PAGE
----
ZD is pleased to share this post from Moss.
In theology and practice, BYU Dining Services embraces the universal beverage spectrum. Latter-day Saint scripture and teachings affirm that God loves all of His children and makes refreshment available to all. God created the many diverse drinks and libations and esteems them all equally. As the Book of Mormon puts it, “all are alike unto God.”
The structure and organization of BYU encourage a variety of beverages. Latter-day Saints attend eateries according to the geographical boundaries of their local ward, or congregation. By definition, this means that the culinary composition of Mormon diets generally mirrors that of the wider local community. The Church’s lay ministry also tends to facilitate integration: a Pepsi-drinking bishop may preside over a mostly Sprite congregation; a woman with a Dr Pepper in each hand may be paired with another woman who enjoys Coke Zero to visit the homes of a thirsty membership. Church members of different levels of caffeination regularly minister in one another’s homes and serve alongside one another as teachers, as youth leaders, and in myriad other assignments in their local congregations. Such practices make The Church of Jesus Christ of Latter-day Saints a thoroughly hydrated faith.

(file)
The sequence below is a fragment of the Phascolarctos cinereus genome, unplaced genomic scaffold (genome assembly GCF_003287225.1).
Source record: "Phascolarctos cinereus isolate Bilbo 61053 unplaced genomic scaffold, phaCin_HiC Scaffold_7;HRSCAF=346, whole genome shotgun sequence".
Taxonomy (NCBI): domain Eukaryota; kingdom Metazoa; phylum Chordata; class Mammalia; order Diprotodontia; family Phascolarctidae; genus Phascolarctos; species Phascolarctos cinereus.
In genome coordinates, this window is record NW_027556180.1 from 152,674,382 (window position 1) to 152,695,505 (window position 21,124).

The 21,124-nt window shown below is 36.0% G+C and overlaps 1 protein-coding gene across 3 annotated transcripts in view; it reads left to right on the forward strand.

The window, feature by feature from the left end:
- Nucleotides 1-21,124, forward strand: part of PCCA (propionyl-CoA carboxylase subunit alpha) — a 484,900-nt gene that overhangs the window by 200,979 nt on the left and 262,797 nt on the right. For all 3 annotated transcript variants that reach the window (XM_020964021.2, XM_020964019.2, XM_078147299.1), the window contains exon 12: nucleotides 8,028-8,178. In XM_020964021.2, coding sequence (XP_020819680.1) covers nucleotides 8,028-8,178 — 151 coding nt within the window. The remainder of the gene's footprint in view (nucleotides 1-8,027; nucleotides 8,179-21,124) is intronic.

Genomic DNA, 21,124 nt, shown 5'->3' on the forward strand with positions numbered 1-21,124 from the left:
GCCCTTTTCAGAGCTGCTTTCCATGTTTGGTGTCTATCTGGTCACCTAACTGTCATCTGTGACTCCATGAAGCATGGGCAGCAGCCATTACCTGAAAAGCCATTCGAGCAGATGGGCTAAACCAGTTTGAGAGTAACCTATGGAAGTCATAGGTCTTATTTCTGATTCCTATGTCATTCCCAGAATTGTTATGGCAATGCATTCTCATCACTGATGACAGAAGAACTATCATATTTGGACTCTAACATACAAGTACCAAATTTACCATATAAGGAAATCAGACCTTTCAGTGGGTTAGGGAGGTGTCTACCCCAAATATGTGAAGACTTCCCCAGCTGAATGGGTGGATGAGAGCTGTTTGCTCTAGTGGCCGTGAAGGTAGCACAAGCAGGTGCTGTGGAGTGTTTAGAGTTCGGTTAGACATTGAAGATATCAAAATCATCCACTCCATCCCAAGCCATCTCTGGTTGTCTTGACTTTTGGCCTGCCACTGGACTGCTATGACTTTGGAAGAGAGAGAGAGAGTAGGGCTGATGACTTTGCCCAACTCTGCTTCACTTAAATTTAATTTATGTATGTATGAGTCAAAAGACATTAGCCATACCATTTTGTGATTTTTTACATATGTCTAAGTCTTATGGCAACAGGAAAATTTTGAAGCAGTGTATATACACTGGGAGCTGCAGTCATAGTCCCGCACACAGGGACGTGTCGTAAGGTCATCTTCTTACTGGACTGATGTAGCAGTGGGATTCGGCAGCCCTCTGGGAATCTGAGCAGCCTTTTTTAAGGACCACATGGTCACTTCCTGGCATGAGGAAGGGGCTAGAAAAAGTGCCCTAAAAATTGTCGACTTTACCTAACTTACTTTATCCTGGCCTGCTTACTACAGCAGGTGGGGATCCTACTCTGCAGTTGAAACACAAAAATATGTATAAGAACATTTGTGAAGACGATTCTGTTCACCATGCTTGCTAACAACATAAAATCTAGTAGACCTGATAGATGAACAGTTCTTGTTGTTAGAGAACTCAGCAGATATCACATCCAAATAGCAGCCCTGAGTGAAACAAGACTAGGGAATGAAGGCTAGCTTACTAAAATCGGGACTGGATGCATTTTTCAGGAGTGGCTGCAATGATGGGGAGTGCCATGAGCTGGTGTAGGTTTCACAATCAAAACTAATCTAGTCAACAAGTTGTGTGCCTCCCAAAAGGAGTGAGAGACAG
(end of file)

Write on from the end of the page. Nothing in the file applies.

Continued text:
Despite this modern reality, for much of its history—from the mid-1950s until 2017—BYU did not serve caffeinated beverages anywhere on its campus.
This post comes to us from Christian Anderson, a biostatistician living in San Diego county. He previously guest posted on mentions of Heavenly Parents in General Conference.
In the Saturday Afternoon Session of General Conference on Apr 1, 2017, the church announced a membership of 15,882,417. Combined with last year’s total, this represented an increase of 248,218 members and 1.59%. For many denominations, this would be a banner year. However, for the LDS church it represents a remarkable underperformance relative to historical trends and enthusiastic predictions by some members.